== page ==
Government intervention corrupts

(Next Magazine, 2015/11/19, A002, Second Opinion, Bill Stacey)

Government intervention corrupts

AS our former Chief Executive Donald Tsang stood trial for misconduct while in office, Legco rejected last week an attempt to extend anticorruption law to cover the head of government. By focusing primarily on taking pecuniary benefits, this narrow view of corruption overlooks how our freedom is increasingly being corroded by a Machiavellian belief that nothing is beyond the pale, as the end justifies the means.

Imagine a police officer, knowing who committed a heinous crime, but also knowing that he doesn’t have the evidence to convict. Add to the dilemma the fear that the same person might well offend again, hurting or claiming the life of another. What would he do? Is there not a temptation to fabricate just a little evidence? Or exaggerate claims before a judge when seeking a warrant?These temptations have been given a name – “noble cause corruption”. The idea that the noble end might justify means of dubious ethical validity. The temptation to cross ethical boundaries and where those boundaries lie is cleverly explored in Hong Kong police movie classics, like Infernal Affairs.The idea has broader application. Power of the state is not just vested in the police. Perceived noble causes are not just found in the criminal justice system. Officials, politicians and activists in many roles are driven, often apparently by the best of motives, to push too far to achieve what they see as noble causes.Assuming most people are essentially good in their motivations and knowing that the ICAC is on the case seeking out traditional corrupt practices, the problem of noble cause corruption could be even more prevalent than the garden variety pecuniary kind.

Some examples. Most people care about the aged, recognise that late in life not everyone has children to care for them or the means to support themselves. Looking after the aged is a classic “noble cause”, particularly in a society like Hong Kong where we honour our elders.Yet proposals for a “universal” scheme to provide a pension for the aged are inherently dishonest. The recent assertion by a group of academics that such a scheme can be fully funded is based on two deceits. Firstly, their numbers only add up by taking half of MPF contributions away from people to pay for a universal scheme. That is a tax increase by stealth. Secondly, it is not clear that even if “funded”, the universal schemes would provide sufficient money for people to get by.The denial that higher minimum wages or capping working hours have an impact on employment of low skilled people is another example of misguided good intentions. In almost no other sphere of discussion would it be argued that changing prices has no impact on demand. Denying employees the right to negotiate the wage arrangements that work for them reduces freedom to contract and employment prospects.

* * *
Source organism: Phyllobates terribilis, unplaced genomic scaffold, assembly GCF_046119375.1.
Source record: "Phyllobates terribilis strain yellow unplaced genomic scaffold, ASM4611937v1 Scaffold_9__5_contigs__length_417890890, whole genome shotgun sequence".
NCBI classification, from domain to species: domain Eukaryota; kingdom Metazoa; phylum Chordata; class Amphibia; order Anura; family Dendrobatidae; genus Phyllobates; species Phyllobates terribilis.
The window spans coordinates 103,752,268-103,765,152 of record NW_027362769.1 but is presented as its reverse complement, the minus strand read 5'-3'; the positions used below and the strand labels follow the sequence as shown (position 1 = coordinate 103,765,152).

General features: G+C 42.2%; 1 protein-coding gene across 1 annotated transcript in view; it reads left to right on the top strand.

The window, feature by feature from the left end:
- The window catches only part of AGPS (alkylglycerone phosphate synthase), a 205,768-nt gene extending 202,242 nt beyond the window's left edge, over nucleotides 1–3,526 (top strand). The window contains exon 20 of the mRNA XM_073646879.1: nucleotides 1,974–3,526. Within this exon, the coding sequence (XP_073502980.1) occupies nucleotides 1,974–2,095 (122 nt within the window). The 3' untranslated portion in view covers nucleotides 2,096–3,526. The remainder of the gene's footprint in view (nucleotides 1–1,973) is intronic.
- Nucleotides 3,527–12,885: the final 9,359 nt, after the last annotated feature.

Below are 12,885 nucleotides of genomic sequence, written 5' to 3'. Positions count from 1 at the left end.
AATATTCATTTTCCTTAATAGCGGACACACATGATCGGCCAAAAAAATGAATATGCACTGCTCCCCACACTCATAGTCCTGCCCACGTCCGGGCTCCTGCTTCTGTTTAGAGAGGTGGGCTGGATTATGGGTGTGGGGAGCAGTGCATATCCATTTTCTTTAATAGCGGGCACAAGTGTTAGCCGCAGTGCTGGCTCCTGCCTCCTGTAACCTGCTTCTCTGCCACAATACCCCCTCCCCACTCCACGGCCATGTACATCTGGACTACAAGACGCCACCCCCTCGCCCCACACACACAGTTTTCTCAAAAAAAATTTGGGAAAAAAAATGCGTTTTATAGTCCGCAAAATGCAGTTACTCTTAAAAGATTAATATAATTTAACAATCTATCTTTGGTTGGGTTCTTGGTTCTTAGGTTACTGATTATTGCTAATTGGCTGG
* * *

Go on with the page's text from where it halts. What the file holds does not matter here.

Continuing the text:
Workers without good Chinese language skills find it difficult to compete in the Hong Kong labour market. However, our union driven laws deny non-native speakers the ability to offer services at a lower price, perhaps the only ground on which they can compete. Minimum wages and labour market rules are discrimination hiding under the guise of a noble cause.Public spending, be it for a technology bureau, a very fast train, a passenger terminal or bridges spanning wide river deltas, offers similar temptations. We do not need to attribute corruption or ill motives to the advocates of these grand projects. However, the belief that these are right for the public or national interest leads to economic projections that are ludicrously optimistic, to aggressive use of procedures, to force implementation and corruption of our public life.We also see the abuse of the procedures of the Legco, both by those wanting to stall and those wanting to push through legislation. Legislative rules designed to ensure decorum are essential to the functioning of any parliament. Legislatures will inevitably contain different and passionately held views. If everyone believes that their noble end justifies any means the whole legislative process is corrupted.

Bill Stacey

Facebook Comments